I had a grand day out yesterday. It's been a while since I went to what I lovingly refer to as "the little old lady matinee" at the Music Hall. The Thursday afternoon show tends to be dominated by retirees. There are even retirement home vans in the parking lot. That gets entertaining when the show is a little weird or different instead of being a classic standard like The Sound of Music or Camelot. I still grin when I think of the group I ended up sitting with to see Spamalot. At intermission, they asked me, "Do you understand what this is about?" Though there was one intrepid lady who went and bought the CD at intermission so she could read the lyrics off the liner notes. Her problem was being able to hear and understand the lines, and once she could read them, she was fine and thought it was funny.
Pippin (at least this production, a recent revival) is a pretty odd show because it's one of those show-within-a-show things that gets all symbolic and metaphorical, as it takes place within a circus, breaks the fourth wall a lot, and has some rather racy stuff conveyed in odd symbolic ways. Plus an entire number that gets into some dungeony S&M imagery. So, yeah, watching the little old ladies watch it was rather entertaining, as was listening to the conversations about it on the train ride home. I loved the circus elements. A lot of the cast were actual circus performers, with a couple of acrobatic teams, some jugglers, and some rhythmic gymnasts/aerialists. They used a trapeze (stationary, not flying), some suspended hoops, silks, and poles. Then there were a few numbers involving crazy tumbling through hoops. There's a place nearby that offers circus fitness classes, and now I'm kind of tempted to give it a try.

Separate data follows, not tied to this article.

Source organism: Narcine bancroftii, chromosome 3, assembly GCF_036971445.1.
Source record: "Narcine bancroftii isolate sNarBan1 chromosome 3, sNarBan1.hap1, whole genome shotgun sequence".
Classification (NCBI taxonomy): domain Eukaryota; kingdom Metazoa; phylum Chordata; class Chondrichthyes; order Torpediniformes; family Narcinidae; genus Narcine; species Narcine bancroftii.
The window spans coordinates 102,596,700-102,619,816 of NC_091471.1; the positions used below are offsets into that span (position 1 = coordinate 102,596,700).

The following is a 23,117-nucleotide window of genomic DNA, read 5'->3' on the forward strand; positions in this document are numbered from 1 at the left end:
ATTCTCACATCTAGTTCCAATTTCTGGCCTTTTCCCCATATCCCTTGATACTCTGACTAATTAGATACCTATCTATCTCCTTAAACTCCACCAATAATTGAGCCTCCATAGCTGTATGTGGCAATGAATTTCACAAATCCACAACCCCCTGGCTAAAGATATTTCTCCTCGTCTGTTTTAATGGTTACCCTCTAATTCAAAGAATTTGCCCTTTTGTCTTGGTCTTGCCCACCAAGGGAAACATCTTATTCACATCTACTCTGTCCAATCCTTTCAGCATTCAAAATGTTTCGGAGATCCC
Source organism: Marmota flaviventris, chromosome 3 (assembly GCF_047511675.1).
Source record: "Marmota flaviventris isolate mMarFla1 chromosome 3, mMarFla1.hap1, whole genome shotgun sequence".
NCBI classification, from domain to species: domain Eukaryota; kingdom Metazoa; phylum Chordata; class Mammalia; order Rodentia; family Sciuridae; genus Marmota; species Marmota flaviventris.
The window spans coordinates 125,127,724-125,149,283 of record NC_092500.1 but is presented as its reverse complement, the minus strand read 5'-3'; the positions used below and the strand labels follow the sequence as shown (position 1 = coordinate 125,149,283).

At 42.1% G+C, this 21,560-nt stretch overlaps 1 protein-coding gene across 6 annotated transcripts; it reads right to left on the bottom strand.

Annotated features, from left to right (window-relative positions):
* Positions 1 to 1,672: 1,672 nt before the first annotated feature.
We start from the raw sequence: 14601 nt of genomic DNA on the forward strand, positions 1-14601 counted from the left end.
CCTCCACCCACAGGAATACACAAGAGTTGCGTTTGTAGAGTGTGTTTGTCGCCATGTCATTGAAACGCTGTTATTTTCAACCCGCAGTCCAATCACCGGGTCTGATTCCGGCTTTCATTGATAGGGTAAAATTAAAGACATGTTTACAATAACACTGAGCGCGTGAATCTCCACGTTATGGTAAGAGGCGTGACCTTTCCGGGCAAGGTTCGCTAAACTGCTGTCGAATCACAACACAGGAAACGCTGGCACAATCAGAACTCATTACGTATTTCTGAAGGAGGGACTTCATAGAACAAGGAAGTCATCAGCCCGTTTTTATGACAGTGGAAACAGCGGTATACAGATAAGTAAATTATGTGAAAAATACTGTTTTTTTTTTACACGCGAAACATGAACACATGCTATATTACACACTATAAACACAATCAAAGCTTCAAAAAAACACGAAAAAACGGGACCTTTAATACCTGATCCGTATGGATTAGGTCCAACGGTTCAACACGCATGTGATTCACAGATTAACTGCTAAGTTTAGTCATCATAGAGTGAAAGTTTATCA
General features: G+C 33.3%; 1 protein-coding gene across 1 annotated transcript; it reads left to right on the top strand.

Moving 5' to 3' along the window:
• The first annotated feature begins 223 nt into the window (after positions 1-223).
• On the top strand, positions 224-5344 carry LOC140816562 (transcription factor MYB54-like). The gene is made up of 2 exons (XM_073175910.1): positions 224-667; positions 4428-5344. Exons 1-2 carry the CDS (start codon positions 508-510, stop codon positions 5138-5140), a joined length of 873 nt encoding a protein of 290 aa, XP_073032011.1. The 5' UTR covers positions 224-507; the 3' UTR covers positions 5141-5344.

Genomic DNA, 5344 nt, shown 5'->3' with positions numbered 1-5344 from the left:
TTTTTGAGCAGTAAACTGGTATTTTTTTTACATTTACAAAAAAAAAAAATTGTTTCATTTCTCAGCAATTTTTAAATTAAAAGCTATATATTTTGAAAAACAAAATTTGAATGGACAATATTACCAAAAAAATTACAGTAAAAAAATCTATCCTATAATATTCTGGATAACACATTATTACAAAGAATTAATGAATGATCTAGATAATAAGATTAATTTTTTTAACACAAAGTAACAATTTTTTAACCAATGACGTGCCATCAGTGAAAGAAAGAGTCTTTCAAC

John Rubenstein, who was the original Pippin in the 1972 cast, now plays the king, and he stole the show (I found myself reminded of the evil lawyer he played on Angel and now want to rewatch his episodes). For a while, I was feeling really bad for the guy playing Pippin. He had the proper Bambi-like look and a lovely tenor voice with a beautiful high end, but I was starting to feel like he was cast for his looks and his voice because he was just so awkward, like he was suddenly conscious of having hands and feet and wasn't sure what to do with them. There was all this amazing movement on stage, and he could barely walk across the stage without looking like it required concentration. But then there was a cathartic scene near the end when he and the Lead Player were alone on stage and started dancing in some pretty tough Fosse-like choreography, and he could really cut loose. So it turned out all the awkwardness was acting and was part of the character. It gradually went away through the show. I guess it shouldn't have been a huge surprise, as there were a couple of moments when he got thrown around by the acrobats and made it look easy (though I noticed all the circus professionals moving into just the right places to spot him whenever he did stunts).
Though I should have remembered that if I like a fictional portrayal of anything taken from history, I should never look up the real history. In this case, the only resemblance between history and the show was the names and one incident, to the point where I think it's all metaphorical and wasn't meant to be at all about Charlemagne and his son.
In other news, I got my final WorldCon schedule, and it turns out there's a reason I just got one programming item. They're also doing a Discworld convention within the convention that was programmed separately, and I'm all over that one. Plus, I ended up with a reading, an autographing, and a kaffeeklatsch, and I'm one of the mentors for the writers' workshop. So I will be very, very busy and will have to stop whining about them not knowing who I am. I bought my plane tickets earlier this week. And now I need to reread all my Terry Pratchett books. For work. It'll be a real trial, let me tell you.